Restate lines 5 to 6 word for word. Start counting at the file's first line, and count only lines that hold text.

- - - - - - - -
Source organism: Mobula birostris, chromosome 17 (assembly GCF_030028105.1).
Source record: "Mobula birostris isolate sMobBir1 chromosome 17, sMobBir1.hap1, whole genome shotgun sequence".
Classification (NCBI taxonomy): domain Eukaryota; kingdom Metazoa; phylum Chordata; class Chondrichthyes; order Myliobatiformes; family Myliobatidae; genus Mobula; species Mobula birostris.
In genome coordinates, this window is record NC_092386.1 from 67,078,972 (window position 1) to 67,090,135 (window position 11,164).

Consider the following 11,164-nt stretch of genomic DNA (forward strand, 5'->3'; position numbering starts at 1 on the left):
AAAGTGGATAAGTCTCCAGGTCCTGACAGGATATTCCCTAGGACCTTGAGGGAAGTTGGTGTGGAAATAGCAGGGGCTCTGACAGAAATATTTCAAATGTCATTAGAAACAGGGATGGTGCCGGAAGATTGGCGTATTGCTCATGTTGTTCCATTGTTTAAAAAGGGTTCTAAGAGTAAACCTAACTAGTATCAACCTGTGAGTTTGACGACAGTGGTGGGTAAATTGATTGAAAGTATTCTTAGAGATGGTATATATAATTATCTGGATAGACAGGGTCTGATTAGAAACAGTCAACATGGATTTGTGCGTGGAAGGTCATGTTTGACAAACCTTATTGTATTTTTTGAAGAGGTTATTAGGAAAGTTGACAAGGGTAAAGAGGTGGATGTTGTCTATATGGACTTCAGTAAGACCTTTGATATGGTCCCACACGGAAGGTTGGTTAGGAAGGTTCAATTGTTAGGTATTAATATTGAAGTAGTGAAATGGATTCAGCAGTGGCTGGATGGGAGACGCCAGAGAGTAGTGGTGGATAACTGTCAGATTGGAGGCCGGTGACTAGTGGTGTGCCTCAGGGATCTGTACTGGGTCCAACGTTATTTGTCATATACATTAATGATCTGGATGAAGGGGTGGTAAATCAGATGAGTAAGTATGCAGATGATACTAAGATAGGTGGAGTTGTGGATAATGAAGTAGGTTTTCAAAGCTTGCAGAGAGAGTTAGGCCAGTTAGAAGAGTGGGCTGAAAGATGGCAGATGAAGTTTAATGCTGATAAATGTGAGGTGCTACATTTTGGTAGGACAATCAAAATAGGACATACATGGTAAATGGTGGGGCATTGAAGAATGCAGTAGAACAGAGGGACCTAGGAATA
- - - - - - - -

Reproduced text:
Consider the following 11,164-nt stretch of genomic DNA (forward strand, 5'->3'; position numbering starts at 1 on the left):
AAAGTGGATAAGTCTCCAGGTCCTGACAGGATATTCCCTAGGACCTTGAGGGAAGTTGGTGTGGAAATAGCAGGGGCTCTGACAGAAATATTTCAAATGTCATTAGAAACAGGGATGGTGCCGGAAGATTGGCGTATTGCTCATGTTGTTCCATTGTTTAAAAAGGGTTCTAAGAGTAAACCTAACTAGTATCAACCTGTGAGTTTGACGACAGTGGTGGGTAAATTGATTGAAAGTATTCTTAGAGATGGTATATATAATTATCTGGATAGACAGGGTCTGATTAGAAACAGTCAACATGGATTTGTGCGTGGAAGGTCATGTTTGACAAACCTTATTGTATTTTTTGAAGAGGTTATTAGGAAAGTTGACAAGGGTAAAGAGGTGGATGTTGTCTATATGGACTTCAGTAAGACCTTTGATATGGTCCCACACGGAAGGTTGGTTAGGAAGGTTCAATTGTTAGGTATTAATATTGAAGTAGTGAAATGGATTCAGCAGTGGCTGGATGGGAGACGCCAGAGAGTAGTGGTGGATAACTGTCAGATTGGAGGCCGGTGACTAGTGGTGTGCCTCAGGGATCTGTACTGGGTCCAACGTTATTTGTCATATACATTAATGATCTGGATGAAGGGGTGGTAAATCAGATGAGTAAGTATGCAGATGATACTAAGATAGGTGGAGTTGTGGATAATGAAGTAGGTTTTCAAAGCTTGCAGAGAGAGTTAGGCCAGTTAGAAGAGTGGGCTGAAAGATGGCAGATGAAGTTTAATGCTGATAAATGTGAGGTGCTACATTTTGGTAGGACAATCAAAATAGGACATACATGGTAAATGGTGGGGCATTGAAGAATGCAGTAGAACAGAGGGACCTAGGAATA